The influence of Vannevar Bush on the history and institutions of twentieth-century American science and technology is staggeringly vast. As a leading figure in the creation of the National Science Foundation, the organizer of the Manhattan Project, and an adviser to Presidents Roosevelt and Truman during and after World War II, he played an indispensable role in the mobilization of scientific innovation for a changing world. A polymath, Bush was a cofounder of Raytheon, a pioneer of computing technology, and a visionary who foresaw the personal computer and might have coined the term "web."
Edited by Bush's biographer, G. Pascal Zachary, this collection presents more than fifty of Bush's most important works across four decades. His subjects are as varied as his professional pursuits. Here are his thoughts on the management of innovation, the politics of science, research and national security, technology in public life, and the relationship of scientific advancement to human flourishing. It includes his landmark introduction to Science, the Endless Frontier, the blueprint for how government should support research and development, and much more. The works are as illuminating as they are prescient, from considerations of civil-military relations and the perils of the nuclear arms race to future encyclopedias and information overload, the Apollo program, and computing and consciousness. Together, these pieces reveal Bush as a major figure in the history of science, computerization, and technological development and a prophet of the information age.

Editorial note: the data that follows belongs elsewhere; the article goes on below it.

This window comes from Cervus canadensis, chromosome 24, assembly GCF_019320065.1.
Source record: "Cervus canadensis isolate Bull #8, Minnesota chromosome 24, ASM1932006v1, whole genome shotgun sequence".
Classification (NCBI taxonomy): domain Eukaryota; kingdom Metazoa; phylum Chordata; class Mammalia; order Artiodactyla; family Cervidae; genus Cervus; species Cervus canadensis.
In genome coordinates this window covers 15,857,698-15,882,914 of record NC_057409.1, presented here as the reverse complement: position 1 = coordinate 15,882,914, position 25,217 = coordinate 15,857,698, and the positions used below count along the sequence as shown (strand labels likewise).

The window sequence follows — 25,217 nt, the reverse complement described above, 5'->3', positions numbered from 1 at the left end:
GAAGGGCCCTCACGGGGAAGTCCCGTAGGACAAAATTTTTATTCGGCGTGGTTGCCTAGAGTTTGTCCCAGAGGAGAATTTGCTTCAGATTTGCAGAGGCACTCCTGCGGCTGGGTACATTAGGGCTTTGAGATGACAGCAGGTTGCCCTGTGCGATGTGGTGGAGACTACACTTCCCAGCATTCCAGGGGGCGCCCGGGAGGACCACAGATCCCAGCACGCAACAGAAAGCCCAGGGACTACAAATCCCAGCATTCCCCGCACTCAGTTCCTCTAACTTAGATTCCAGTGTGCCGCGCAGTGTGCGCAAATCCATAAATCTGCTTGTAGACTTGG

About the Author
G. Pascal Zachary is a professor of practice in the Consortium for Science, Policy, and Outcomes and the Walter Cronkite School of Journalism and Mass Communication at Arizona State University. His many books include The Endless Frontier: Vannevar Bush, Engineer of the American Century (1997), and he was a longtime writer for the Wall Street Journal.